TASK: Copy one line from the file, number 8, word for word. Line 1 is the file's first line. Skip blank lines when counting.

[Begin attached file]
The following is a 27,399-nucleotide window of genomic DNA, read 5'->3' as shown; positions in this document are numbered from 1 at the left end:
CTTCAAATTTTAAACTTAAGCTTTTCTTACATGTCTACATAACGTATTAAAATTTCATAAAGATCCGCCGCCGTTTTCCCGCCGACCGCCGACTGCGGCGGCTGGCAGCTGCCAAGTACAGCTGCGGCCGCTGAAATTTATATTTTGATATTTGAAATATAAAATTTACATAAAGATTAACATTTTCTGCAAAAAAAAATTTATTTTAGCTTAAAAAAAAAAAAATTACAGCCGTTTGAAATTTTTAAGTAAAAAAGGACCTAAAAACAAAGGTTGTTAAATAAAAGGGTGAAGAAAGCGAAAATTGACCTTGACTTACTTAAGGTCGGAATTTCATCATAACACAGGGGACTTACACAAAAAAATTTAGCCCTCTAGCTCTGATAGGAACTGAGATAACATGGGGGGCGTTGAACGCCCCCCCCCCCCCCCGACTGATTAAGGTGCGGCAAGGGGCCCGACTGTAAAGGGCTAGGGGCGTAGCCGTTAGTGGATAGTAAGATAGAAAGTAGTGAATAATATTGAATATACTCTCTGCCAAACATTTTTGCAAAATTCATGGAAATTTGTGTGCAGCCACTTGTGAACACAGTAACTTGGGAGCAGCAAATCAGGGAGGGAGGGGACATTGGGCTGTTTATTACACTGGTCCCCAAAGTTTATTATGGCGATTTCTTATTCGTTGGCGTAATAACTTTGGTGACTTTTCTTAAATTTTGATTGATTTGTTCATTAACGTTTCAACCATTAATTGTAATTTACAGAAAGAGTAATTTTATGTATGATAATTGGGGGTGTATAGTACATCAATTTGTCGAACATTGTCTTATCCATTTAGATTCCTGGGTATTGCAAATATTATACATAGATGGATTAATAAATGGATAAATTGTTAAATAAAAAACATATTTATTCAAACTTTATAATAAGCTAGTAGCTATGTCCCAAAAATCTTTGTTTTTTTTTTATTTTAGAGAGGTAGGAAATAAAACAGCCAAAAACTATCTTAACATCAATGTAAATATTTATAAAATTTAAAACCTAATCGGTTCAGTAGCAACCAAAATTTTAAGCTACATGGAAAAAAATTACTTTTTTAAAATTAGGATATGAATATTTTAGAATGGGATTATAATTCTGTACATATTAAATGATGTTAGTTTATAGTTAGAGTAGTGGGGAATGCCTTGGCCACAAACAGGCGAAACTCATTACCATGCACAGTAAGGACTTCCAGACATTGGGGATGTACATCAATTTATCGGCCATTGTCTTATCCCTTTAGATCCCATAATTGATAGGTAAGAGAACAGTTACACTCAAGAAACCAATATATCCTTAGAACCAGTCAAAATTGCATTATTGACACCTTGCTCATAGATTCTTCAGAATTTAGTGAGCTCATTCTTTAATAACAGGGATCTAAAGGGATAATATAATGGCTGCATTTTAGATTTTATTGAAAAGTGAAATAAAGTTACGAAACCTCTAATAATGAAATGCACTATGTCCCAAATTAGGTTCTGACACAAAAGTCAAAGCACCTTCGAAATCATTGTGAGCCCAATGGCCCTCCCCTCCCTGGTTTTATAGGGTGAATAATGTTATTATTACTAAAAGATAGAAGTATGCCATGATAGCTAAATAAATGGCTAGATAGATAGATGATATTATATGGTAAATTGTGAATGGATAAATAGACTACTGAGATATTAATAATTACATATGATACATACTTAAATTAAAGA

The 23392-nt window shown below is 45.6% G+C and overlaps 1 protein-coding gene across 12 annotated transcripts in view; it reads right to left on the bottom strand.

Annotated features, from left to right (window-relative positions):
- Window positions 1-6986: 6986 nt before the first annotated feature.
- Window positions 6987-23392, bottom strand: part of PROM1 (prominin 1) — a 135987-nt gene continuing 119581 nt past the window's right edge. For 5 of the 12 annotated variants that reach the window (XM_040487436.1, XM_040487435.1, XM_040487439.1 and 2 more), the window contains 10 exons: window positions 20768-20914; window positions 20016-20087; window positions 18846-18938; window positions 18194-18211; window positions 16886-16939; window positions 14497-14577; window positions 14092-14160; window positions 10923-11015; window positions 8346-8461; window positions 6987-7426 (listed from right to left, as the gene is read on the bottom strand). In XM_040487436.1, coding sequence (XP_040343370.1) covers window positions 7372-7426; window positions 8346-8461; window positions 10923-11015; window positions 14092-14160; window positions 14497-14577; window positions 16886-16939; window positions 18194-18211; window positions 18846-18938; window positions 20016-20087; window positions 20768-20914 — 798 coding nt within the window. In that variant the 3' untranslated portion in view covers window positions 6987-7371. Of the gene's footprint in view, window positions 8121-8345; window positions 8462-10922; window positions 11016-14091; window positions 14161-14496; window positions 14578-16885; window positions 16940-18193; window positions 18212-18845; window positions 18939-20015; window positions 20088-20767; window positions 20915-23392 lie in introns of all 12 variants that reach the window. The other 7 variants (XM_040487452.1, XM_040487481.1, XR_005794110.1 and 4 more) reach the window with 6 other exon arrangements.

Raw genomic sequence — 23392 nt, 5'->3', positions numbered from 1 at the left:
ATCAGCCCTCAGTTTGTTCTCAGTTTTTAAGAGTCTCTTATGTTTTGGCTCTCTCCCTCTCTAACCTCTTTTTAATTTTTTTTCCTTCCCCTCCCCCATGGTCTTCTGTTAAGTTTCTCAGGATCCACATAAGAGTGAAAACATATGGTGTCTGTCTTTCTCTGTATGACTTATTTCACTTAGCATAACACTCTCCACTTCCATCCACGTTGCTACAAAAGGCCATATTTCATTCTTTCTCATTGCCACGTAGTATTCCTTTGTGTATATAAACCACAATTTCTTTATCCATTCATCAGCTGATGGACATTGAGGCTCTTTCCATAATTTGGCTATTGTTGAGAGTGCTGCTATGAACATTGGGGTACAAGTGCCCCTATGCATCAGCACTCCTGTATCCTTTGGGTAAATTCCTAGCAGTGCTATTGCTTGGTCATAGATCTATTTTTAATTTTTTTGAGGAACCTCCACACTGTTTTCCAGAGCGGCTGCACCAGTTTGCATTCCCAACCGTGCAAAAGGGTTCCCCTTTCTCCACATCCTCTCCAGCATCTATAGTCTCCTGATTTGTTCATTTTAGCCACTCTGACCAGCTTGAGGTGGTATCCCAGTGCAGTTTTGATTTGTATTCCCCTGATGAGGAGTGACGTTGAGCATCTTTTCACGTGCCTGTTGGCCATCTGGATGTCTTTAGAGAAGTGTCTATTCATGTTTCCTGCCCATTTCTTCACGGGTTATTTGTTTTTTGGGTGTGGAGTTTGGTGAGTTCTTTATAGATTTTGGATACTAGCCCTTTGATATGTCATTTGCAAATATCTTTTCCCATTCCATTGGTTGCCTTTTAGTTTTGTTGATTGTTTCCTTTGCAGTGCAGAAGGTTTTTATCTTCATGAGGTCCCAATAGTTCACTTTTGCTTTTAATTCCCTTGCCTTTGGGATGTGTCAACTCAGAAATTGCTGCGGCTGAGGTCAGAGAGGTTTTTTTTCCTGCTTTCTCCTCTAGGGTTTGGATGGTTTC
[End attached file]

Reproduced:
ATCAGCCCTCAGTTTGTTCTCAGTTTTTAAGAGTCTCTTATGTTTTGGCTCTCTCCCTCTCTAACCTCTTTTTAATTTTTTTTCCTTCCCCTCCCCCATGGTCTTCTGTTAAGTTTCTCAGGATCCACATAAGAGTGAAAACATATGGTGTCTGTCTTTCTCTGTATGACTTATTTCACTTAGCATAACACTCTCCACTTCCATCCACGTTGCTACAAAAGGCCATATTTCATTCTTTCTCATTGCCACGTAGTATTCCTTTGTGTATATAAACCACAATTTCTTTATCCATTCATCAGCTGATGGACATTGAGGCTCTTTCCATAATTTGGCTATTGTTGAGAGTGCTGCTATGAACATTGGGGTACAAGTGCCCCTATGCATCAGCACTCCTGTATCCTTTGGGTAAATTCCTAGCAGTGCTATTGCTTGGTCATAGATCTATTTTTAATTTTTTTGAGGAACCTCCACACTGTTTTCCAGAGCGGCTGCACCAGTTTGCATTCCCAACCGTGCAAAAGGGTTCCCCTTTCTCCACATCCTCTCCAGCATCTATAGTCTCCTGATTTGTTCATTTTAGCCACTCTGACCAGCTTGAGGTGGTATCCCAGTGCAGTTTTGATTTGTATTCCCCTGATGAGGAGTGACGTTGAGCATCTTTTCACGTGCCTGTTGGCCATCTGGATGTCTTTAGAGAAGTGTCTATTCATGTTTCCTGCCCATTTCTTCACGGGTTATTTGTTTTTTGGGTGTGGAGTTTGGTGAGTTCTTTATAGATTTTGGATACTAGCCCTTTGATATGTCATTTGCAAATATCTTTTCCCATTCCATTGGTTGCCTTTTAGTTTTGTTGATTGTTTCCTTTGCAGTGCAGAAGGTTTTTATCTTCATGAGGTCCCAATAGTTCACTTTTGCTTTTAATTCCCTTGCCTTTGGGATGTGTCAACTCAGAAATTGCTGCGGCTGAGGTCAGAGAGGTTTTTTTTCCTGCTTTCTCCTCTAGGGTTTGGATGGTTTC